The Great Divide: Workplace Benefits in the UK and US

David Hehenberger's avatar David Hehenberger July 24, 2023

We recently conducted research to compare the annual leave benefits offered to workers in the United Kingdom (UK) and the United States (US). While the two countries share many similarities on the surface, the results of our study were quite revealing, highlighting stark differences in the legal entitlements of employees in these two advanced economies.

Our research found that British workers are legally entitled to a minimum of 28 paid annual leave days a year, equating to 5.6 weeks¹. This is in stark contrast to the US, where there are no federal or state statutory minimum paid leave requirements. Despite the lack of legal mandates, the average US worker takes between 10 to 14 paid days off a year, with this number increasing to 15 to 19 days for employees who have been with the same company for over five years².

In addition to annual leave, we also looked at other benefits such as sick leave, maternity leave, and public holidays. Both the UK and US have a total of 10 public/federal holiday days in a typical 12-month period. However, these holidays do not legally have to be paid in either country. In the UK, businesses often deduct these from the annual leave days that employees are allocated.

When it comes to sick leave, the UK has a legal requirement for employers to pay ‘Statutory Sick Pay’, which guarantees employees a minimum of £109.40 (approximately $141) per week, for up to 28 weeks, if they are too sick to work. In contrast, US federal law does not require sick leave to be paid, although national statistics show that 79% of US civilian workers had paid sick leave available to them in 2021³.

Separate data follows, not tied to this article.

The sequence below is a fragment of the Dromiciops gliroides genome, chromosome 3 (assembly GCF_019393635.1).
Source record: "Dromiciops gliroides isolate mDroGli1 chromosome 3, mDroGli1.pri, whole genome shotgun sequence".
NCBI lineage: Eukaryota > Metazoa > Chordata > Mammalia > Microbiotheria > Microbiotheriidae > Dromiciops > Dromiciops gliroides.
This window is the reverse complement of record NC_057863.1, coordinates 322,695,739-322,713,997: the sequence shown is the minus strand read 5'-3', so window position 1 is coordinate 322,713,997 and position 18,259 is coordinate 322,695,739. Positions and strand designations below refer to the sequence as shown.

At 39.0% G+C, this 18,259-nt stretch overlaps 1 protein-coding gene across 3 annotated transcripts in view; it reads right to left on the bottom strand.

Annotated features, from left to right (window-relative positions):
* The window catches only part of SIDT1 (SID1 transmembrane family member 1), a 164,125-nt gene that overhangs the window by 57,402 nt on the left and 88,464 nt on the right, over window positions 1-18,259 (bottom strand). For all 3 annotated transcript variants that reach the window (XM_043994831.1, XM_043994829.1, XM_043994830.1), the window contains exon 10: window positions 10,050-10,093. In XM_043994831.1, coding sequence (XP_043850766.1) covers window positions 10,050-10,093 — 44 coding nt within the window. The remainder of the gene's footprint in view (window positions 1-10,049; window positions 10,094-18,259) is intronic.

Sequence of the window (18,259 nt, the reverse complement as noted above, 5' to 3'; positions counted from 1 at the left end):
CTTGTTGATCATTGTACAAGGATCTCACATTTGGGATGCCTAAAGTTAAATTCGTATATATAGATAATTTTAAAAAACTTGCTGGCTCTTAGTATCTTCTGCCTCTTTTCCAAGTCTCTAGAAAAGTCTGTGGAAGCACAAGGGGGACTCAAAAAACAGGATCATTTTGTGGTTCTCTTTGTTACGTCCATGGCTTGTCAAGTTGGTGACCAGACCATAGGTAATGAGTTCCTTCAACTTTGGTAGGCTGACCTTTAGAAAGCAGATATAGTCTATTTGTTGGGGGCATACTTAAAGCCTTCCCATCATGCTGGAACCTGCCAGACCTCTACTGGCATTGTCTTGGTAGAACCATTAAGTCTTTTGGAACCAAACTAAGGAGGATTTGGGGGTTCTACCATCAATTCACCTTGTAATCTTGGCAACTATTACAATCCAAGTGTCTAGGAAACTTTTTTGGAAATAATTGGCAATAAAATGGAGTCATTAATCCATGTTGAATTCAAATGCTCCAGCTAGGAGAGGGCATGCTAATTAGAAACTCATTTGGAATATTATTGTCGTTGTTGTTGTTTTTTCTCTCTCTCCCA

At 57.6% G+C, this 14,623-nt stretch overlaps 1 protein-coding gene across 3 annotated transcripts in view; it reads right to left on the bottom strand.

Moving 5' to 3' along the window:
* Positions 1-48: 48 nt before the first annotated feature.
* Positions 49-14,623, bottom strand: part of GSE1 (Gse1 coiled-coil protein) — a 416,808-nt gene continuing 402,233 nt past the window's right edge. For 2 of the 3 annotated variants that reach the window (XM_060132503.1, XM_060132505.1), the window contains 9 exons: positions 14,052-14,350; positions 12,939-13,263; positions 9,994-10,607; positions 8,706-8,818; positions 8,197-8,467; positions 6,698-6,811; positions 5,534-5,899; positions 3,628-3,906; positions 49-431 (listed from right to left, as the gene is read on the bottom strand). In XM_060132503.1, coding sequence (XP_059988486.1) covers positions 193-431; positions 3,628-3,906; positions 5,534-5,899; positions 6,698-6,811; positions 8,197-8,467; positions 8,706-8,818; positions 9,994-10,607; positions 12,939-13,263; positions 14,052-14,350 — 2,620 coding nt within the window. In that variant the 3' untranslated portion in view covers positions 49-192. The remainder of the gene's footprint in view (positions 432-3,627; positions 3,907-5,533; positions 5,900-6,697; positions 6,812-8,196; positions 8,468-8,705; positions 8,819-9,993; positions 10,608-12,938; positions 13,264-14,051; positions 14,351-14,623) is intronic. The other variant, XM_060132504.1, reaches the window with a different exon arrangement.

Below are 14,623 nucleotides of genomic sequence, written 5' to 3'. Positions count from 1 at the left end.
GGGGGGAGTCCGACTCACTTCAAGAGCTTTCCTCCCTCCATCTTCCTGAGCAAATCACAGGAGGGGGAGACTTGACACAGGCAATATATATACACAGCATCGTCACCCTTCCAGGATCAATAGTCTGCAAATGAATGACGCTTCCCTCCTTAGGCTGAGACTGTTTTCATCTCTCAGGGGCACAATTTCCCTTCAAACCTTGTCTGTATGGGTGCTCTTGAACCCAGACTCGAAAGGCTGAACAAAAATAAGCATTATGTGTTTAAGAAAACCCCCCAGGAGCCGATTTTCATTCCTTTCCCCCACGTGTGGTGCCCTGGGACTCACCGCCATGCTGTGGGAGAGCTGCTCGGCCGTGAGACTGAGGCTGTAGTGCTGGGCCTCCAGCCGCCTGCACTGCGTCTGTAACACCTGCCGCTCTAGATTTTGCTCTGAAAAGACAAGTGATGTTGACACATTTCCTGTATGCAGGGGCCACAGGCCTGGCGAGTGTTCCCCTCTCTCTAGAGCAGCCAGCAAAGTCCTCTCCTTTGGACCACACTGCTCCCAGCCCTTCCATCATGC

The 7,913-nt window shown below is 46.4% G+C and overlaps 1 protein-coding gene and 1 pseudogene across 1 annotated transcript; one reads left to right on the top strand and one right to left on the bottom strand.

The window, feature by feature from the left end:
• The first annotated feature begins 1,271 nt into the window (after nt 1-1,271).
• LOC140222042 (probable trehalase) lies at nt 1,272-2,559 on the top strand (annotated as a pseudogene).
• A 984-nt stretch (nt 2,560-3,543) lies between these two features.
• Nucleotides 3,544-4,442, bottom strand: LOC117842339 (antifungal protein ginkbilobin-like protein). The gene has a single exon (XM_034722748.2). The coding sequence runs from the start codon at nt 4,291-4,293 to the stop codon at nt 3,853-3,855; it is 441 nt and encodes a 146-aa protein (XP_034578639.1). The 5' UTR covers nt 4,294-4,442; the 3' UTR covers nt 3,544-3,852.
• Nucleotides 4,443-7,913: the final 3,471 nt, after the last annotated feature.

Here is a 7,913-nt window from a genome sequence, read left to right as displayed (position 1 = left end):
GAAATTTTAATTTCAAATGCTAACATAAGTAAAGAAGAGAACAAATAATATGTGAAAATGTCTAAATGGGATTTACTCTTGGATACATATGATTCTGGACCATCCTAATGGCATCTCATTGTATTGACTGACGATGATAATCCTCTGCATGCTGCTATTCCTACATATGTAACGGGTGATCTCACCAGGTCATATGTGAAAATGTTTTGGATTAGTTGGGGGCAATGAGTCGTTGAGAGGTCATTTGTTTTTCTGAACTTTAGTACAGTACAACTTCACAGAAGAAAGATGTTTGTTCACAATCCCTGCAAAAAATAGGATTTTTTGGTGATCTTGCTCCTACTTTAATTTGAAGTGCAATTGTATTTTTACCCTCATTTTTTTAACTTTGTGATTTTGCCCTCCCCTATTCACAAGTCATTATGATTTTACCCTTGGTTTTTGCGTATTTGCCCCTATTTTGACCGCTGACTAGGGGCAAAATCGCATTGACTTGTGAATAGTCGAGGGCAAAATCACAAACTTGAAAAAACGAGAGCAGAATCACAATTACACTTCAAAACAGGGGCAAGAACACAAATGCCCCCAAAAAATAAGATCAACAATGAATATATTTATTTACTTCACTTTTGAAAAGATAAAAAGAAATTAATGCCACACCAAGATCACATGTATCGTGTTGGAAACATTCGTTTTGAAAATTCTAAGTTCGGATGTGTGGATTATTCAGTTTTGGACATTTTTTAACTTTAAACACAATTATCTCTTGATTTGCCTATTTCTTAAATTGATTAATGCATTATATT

Maternity and family leave also show significant differences between the two countries. In the UK, ‘Statutory Maternity Leave’ is for 52 weeks, and employers are also required to provide paid ‘Statutory Paternity Leave’ and ‘Statutory Adoption Leave’. In the US, the ‘Family Medical Leave Act (FMLA)’ requires employers with 50 or more employees to allow mothers and fathers up to 12 weeks of unpaid, job-protected leave per year for pregnancy or child-rearing. As of 2023, 40% of US businesses offer paid maternity leave⁴.

Bereavement, or compassionate leave, including attending a funeral, is not legally required to be paid in either country. However, the UK government does require businesses to provide ‘Parental Bereavement Leave’ of up to two weeks for employees who lose a child, with potential payment during this period if certain conditions are met⁵.

Our founder, David Hehenberger, commented on the findings: “These comparisons provide a fascinating look at the significant difference in leave entitlements on either side of the Atlantic. They highlight the varying approaches to employee benefits and could lead to a broader discussion about work culture and employee welfare in these two advanced economies.”

He added, “It’s clear from our findings that UK employees are entitled to many more legal benefits than their US counterparts. However, it’s great to see that despite no federal laws in place, the majority of US businesses still give employees the paid leave they may require to have a healthy work-life balance. We know that this is not only crucial for workers, but for a business in order to attract and retain staff, ensure quality of work, and remain competitive.”






David Hehenberger's avatar

David Hehenberger

David is the CEO and founder of Flamingo. He is a serial entrepreneur, and has built and exited multiple successful SaaS companies, and started Flamingo in 2021 to make it easier to track and manage leave in his own companies.

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